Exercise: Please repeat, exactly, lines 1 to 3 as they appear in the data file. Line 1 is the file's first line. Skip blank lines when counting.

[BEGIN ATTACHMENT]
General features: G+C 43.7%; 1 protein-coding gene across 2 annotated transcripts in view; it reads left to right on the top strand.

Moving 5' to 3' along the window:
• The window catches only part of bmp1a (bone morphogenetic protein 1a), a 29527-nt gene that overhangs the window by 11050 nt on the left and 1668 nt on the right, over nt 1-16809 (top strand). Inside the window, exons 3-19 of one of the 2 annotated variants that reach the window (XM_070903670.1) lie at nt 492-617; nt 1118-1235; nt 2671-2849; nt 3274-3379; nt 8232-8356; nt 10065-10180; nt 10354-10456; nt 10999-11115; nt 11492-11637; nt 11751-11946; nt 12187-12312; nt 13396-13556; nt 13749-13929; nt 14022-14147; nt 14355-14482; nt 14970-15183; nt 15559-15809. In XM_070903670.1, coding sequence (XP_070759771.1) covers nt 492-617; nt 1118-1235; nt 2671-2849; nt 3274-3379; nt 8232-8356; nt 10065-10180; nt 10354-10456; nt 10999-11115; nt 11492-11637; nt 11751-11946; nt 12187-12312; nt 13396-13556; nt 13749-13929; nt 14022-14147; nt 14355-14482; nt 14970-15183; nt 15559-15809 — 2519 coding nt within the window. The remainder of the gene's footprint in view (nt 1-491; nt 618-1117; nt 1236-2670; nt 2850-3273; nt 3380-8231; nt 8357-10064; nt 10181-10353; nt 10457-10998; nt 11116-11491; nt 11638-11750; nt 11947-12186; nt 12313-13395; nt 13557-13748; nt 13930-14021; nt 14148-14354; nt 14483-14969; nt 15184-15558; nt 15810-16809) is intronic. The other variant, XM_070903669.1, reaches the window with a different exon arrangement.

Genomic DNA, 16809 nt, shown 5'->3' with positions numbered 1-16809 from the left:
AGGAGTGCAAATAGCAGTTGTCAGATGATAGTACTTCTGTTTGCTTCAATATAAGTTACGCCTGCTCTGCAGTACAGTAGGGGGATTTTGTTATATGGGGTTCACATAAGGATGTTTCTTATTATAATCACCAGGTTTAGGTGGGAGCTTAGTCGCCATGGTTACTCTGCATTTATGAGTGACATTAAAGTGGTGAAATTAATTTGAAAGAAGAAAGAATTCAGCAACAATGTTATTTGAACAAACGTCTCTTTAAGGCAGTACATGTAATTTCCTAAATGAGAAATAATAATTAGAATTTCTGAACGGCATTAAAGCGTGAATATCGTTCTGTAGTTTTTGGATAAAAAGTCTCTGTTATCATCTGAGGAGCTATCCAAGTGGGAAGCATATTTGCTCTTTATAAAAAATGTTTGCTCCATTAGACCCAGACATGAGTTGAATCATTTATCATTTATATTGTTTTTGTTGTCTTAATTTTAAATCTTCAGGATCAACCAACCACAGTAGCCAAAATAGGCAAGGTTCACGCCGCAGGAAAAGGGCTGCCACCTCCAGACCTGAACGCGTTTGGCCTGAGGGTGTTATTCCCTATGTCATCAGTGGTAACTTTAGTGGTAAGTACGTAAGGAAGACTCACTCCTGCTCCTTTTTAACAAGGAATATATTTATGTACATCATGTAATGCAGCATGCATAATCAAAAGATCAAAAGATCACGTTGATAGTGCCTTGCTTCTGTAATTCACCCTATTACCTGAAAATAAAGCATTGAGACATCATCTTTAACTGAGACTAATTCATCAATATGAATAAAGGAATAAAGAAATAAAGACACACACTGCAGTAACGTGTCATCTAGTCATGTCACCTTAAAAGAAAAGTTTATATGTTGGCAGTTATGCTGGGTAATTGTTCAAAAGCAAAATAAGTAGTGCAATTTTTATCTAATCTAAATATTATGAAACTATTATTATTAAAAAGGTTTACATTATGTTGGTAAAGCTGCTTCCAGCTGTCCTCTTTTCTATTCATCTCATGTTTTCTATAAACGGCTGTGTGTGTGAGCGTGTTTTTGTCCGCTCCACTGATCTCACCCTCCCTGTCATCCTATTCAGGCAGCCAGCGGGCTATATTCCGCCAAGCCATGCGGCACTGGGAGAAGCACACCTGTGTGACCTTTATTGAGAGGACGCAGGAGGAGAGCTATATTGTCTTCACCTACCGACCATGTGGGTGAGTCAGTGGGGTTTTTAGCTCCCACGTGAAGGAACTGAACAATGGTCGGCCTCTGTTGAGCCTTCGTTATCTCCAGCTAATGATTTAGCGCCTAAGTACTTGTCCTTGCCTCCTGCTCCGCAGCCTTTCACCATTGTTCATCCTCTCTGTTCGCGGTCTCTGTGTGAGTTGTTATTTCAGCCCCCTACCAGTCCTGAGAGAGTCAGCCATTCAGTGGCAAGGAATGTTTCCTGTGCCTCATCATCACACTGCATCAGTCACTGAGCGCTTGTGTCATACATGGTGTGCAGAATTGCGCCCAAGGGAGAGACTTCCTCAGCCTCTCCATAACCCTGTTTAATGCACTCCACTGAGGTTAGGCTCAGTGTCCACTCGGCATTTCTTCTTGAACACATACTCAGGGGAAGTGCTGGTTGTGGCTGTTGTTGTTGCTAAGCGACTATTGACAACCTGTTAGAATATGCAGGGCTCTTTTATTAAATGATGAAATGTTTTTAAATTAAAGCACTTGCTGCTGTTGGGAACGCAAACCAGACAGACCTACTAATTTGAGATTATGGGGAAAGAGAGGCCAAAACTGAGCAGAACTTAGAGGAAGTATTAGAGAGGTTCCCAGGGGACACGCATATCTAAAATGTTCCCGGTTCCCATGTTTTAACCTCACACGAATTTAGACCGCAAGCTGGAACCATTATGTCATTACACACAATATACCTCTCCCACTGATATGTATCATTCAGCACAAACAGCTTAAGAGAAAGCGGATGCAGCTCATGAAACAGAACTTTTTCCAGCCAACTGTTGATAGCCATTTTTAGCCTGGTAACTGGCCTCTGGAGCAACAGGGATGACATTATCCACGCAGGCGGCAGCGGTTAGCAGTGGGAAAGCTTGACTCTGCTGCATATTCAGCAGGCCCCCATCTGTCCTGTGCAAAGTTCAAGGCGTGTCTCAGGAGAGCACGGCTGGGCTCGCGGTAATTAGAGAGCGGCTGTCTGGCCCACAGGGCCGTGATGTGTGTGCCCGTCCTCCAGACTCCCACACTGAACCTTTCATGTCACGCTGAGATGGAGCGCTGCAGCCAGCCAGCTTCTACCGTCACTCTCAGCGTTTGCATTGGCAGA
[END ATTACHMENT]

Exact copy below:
General features: G+C 43.7%; 1 protein-coding gene across 2 annotated transcripts in view; it reads left to right on the top strand.

Moving 5' to 3' along the window:
• The window catches only part of bmp1a (bone morphogenetic protein 1a), a 29527-nt gene that overhangs the window by 11050 nt on the left and 1668 nt on the right, over nt 1-16809 (top strand). Inside the window, exons 3-19 of one of the 2 annotated variants that reach the window (XM_070903670.1) lie at nt 492-617; nt 1118-1235; nt 2671-2849; nt 3274-3379; nt 8232-8356; nt 10065-10180; nt 10354-10456; nt 10999-11115; nt 11492-11637; nt 11751-11946; nt 12187-12312; nt 13396-13556; nt 13749-13929; nt 14022-14147; nt 14355-14482; nt 14970-15183; nt 15559-15809. In XM_070903670.1, coding sequence (XP_070759771.1) covers nt 492-617; nt 1118-1235; nt 2671-2849; nt 3274-3379; nt 8232-8356; nt 10065-10180; nt 10354-10456; nt 10999-11115; nt 11492-11637; nt 11751-11946; nt 12187-12312; nt 13396-13556; nt 13749-13929; nt 14022-14147; nt 14355-14482; nt 14970-15183; nt 15559-15809 — 2519 coding nt within the window. The remainder of the gene's footprint in view (nt 1-491; nt 618-1117; nt 1236-2670; nt 2850-3273; nt 3380-8231; nt 8357-10064; nt 10181-10353; nt 10457-10998; nt 11116-11491; nt 11638-11750; nt 11947-12186; nt 12313-13395; nt 13557-13748; nt 13930-14021; nt 14148-14354; nt 14483-14969; nt 15184-15558; nt 15810-16809) is intronic. The other variant, XM_070903669.1, reaches the window with a different exon arrangement.